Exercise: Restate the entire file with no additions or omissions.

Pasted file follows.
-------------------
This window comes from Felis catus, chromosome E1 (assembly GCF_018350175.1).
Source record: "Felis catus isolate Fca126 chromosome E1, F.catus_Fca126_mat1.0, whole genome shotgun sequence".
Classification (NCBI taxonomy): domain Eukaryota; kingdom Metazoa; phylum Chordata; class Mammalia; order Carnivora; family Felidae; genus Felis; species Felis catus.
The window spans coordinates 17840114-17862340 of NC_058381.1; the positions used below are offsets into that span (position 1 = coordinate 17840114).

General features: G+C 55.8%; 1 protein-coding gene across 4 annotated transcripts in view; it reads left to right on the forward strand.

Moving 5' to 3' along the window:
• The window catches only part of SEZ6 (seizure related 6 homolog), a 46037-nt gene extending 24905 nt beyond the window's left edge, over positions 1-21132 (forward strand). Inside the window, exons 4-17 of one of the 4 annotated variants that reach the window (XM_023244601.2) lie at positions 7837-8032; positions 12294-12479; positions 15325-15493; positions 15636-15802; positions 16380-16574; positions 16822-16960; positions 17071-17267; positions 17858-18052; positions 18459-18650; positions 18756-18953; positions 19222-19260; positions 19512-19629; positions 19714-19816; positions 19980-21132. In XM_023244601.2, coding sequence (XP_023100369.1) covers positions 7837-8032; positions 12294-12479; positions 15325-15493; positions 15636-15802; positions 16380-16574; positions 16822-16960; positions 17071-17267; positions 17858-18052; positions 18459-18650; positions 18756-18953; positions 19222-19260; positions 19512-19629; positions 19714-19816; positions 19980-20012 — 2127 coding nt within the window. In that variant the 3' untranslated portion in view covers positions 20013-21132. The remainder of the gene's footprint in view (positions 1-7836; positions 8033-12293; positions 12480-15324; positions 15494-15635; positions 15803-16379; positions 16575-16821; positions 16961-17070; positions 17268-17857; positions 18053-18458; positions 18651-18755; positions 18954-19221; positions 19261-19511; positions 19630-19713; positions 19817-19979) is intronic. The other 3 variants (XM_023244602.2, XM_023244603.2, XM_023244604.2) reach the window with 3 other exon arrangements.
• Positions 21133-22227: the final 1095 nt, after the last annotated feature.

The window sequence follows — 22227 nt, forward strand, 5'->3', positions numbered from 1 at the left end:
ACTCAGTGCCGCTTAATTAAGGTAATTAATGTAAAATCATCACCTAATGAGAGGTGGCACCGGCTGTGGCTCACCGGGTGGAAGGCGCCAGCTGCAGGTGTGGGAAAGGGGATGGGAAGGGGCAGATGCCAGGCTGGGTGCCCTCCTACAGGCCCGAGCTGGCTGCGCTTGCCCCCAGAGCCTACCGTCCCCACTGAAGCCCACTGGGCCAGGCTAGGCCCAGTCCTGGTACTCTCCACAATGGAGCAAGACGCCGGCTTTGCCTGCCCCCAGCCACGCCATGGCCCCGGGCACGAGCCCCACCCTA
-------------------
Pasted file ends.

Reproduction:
This window comes from Felis catus, chromosome E1 (assembly GCF_018350175.1).
Source record: "Felis catus isolate Fca126 chromosome E1, F.catus_Fca126_mat1.0, whole genome shotgun sequence".
Classification (NCBI taxonomy): domain Eukaryota; kingdom Metazoa; phylum Chordata; class Mammalia; order Carnivora; family Felidae; genus Felis; species Felis catus.
The window spans coordinates 17840114-17862340 of NC_058381.1; the positions used below are offsets into that span (position 1 = coordinate 17840114).

General features: G+C 55.8%; 1 protein-coding gene across 4 annotated transcripts in view; it reads left to right on the forward strand.

Moving 5' to 3' along the window:
• The window catches only part of SEZ6 (seizure related 6 homolog), a 46037-nt gene extending 24905 nt beyond the window's left edge, over positions 1-21132 (forward strand). Inside the window, exons 4-17 of one of the 4 annotated variants that reach the window (XM_023244601.2) lie at positions 7837-8032; positions 12294-12479; positions 15325-15493; positions 15636-15802; positions 16380-16574; positions 16822-16960; positions 17071-17267; positions 17858-18052; positions 18459-18650; positions 18756-18953; positions 19222-19260; positions 19512-19629; positions 19714-19816; positions 19980-21132. In XM_023244601.2, coding sequence (XP_023100369.1) covers positions 7837-8032; positions 12294-12479; positions 15325-15493; positions 15636-15802; positions 16380-16574; positions 16822-16960; positions 17071-17267; positions 17858-18052; positions 18459-18650; positions 18756-18953; positions 19222-19260; positions 19512-19629; positions 19714-19816; positions 19980-20012 — 2127 coding nt within the window. In that variant the 3' untranslated portion in view covers positions 20013-21132. The remainder of the gene's footprint in view (positions 1-7836; positions 8033-12293; positions 12480-15324; positions 15494-15635; positions 15803-16379; positions 16575-16821; positions 16961-17070; positions 17268-17857; positions 18053-18458; positions 18651-18755; positions 18954-19221; positions 19261-19511; positions 19630-19713; positions 19817-19979) is intronic. The other 3 variants (XM_023244602.2, XM_023244603.2, XM_023244604.2) reach the window with 3 other exon arrangements.
• Positions 21133-22227: the final 1095 nt, after the last annotated feature.

The window sequence follows — 22227 nt, forward strand, 5'->3', positions numbered from 1 at the left end:
ACTCAGTGCCGCTTAATTAAGGTAATTAATGTAAAATCATCACCTAATGAGAGGTGGCACCGGCTGTGGCTCACCGGGTGGAAGGCGCCAGCTGCAGGTGTGGGAAAGGGGATGGGAAGGGGCAGATGCCAGGCTGGGTGCCCTCCTACAGGCCCGAGCTGGCTGCGCTTGCCCCCAGAGCCTACCGTCCCCACTGAAGCCCACTGGGCCAGGCTAGGCCCAGTCCTGGTACTCTCCACAATGGAGCAAGACGCCGGCTTTGCCTGCCCCCAGCCACGCCATGGCCCCGGGCACGAGCCCCACCCTA